2018 PPI Score
School Choice Score: 0%
Charter Schools Score: 68%
Kentucky’s law is new but weak. District authorizers, heavy regulation, and inequitable funding earn the state a “D” grade in CER’s rankings. To promote an innovative and robust charter sector, Kentucky’s legislators will have to consider dramatic changes to the law.
Kentucky’s law permits only districts to authorize charter schools, except in the big cities of Louisville and Lexington where the mayors may become authorizers. Despite their authorizing authority, Kentucky’s charter school regulations will hamper the ability of mayors in both cities to grow high quality charter sectors.
When charters open in Kentucky, they will be vulnerable to politics, as they must rely on a separate appropriation for funding. This tenuous funding arrangement is could prove disastrous for charter success and growth.
- Law passed: 2017
- Number of schools: 0
- Charter school enrollment: 0
- Kentucky doesn’t cap the number of charter schools
- Virtual charter schools are not permitted
- Charter schools may contract with education service providers but only with permission from state regulators
- Kentucky scores 6 out of 15 for “authorizing” because its law allows only for expanded authorizing (authorizers other than districts) in two large cities, Louisville and Lexington. Outside of these cities, only districts can authorize, which limits charter diversity and innovation.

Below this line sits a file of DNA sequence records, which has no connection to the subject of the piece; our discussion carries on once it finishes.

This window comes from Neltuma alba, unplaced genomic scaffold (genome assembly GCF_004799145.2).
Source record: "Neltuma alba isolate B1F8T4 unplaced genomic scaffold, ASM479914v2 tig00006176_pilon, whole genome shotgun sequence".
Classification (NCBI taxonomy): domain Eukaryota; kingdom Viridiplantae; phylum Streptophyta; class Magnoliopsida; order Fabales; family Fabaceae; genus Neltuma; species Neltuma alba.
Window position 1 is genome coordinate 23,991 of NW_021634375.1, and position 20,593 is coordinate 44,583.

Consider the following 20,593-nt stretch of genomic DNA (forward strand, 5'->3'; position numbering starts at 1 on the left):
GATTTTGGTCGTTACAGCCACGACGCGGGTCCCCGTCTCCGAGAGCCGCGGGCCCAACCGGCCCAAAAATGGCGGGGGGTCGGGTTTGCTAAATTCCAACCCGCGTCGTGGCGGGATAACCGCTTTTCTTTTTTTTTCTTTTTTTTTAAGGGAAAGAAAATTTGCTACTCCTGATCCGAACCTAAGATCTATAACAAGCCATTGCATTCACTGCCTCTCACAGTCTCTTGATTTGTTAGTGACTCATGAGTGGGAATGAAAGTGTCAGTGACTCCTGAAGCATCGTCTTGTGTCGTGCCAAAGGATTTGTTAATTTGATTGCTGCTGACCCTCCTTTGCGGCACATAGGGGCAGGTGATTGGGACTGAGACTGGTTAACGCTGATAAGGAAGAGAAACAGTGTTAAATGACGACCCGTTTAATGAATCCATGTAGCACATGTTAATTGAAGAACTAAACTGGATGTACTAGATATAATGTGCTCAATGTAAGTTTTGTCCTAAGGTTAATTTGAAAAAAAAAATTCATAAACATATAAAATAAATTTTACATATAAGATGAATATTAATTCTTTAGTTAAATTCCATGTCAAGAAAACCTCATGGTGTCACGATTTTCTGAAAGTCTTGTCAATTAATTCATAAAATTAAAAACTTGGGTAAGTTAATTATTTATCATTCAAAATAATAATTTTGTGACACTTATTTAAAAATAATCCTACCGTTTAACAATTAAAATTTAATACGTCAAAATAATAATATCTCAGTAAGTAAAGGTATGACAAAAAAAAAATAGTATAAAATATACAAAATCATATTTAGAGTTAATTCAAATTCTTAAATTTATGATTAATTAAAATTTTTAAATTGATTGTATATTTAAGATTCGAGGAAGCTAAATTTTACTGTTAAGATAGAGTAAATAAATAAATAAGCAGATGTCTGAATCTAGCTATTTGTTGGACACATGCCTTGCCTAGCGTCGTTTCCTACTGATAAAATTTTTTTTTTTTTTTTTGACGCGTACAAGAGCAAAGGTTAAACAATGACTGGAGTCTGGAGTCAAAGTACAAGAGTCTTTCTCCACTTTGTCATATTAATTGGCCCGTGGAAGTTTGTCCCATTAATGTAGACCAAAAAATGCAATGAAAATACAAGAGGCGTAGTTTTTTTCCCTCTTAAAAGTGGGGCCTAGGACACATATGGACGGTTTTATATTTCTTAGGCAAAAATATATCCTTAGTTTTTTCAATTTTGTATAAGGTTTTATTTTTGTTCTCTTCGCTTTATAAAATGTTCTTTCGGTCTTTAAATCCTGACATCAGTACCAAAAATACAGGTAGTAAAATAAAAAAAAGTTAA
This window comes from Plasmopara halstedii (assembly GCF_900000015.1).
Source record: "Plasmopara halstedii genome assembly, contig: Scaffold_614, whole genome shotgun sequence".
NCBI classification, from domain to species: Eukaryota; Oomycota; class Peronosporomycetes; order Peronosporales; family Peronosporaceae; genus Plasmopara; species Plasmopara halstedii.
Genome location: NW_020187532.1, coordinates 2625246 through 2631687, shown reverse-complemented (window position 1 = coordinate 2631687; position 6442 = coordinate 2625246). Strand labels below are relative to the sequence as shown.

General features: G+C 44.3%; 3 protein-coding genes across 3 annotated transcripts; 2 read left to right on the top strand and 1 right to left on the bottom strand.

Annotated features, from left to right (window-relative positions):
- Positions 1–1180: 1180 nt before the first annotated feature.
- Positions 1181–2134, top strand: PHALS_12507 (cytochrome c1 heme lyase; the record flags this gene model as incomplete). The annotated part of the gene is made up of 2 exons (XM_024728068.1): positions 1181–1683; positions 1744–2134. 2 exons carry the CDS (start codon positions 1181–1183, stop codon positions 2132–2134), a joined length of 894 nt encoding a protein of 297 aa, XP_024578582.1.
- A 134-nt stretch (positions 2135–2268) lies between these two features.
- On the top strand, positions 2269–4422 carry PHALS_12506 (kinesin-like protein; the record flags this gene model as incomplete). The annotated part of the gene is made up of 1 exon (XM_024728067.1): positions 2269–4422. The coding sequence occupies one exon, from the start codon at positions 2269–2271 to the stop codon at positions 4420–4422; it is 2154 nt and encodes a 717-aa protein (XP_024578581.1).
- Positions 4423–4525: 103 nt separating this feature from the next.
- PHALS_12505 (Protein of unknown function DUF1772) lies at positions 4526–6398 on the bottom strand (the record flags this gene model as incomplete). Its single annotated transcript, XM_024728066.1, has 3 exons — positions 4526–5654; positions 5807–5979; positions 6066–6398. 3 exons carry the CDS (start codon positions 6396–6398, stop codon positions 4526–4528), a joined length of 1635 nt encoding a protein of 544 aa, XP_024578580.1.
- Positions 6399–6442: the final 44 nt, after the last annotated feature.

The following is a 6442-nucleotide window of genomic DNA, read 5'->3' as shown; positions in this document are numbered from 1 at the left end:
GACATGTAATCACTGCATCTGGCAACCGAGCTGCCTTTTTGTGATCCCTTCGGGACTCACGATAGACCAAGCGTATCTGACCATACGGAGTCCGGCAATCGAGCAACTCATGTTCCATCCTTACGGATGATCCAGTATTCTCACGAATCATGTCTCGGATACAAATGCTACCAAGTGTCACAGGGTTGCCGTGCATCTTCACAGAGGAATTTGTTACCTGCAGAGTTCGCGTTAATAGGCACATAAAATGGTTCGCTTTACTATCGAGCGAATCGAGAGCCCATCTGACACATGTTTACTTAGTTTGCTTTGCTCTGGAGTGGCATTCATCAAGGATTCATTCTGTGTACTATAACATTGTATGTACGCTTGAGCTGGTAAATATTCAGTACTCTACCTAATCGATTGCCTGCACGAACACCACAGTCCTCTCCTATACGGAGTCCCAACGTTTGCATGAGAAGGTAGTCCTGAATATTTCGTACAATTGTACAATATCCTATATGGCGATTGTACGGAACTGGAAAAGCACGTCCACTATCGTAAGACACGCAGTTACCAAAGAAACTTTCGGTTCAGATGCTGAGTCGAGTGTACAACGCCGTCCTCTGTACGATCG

- Because its law is new, the actual growth of Kentucky’s sector cannot be assessed. However, the law is unlikely to foster a flourishing charter sector, given the regulations to which it subjects charters, through district authorizers, and provisions that may deter prospective operators from establishing charters. CER awards Kentucky 10 out of 15 points for the potential it sector has to grow.
- Kentucky scores 8 out of 20 points for operations. The law provides blanket waivers from most regulations that affect districts. However, because districts will authorize most charters, charters will likely be vulnerable to regulations.
- Kentucky receives 3 of 15 points for “funding equity.” Charter school funding will be appropriated by the legislature each year, making charters vulnerable to politics and budget cuts.
Teacher Quality Score: 72%
Delivering Well Prepared Teachers B
Expanding the Pool of Teachers C-
Identifying Effective Teachers D-
Retaining Effective Teachers F
Exiting Ineffective Teachers F
Overall State Grade C-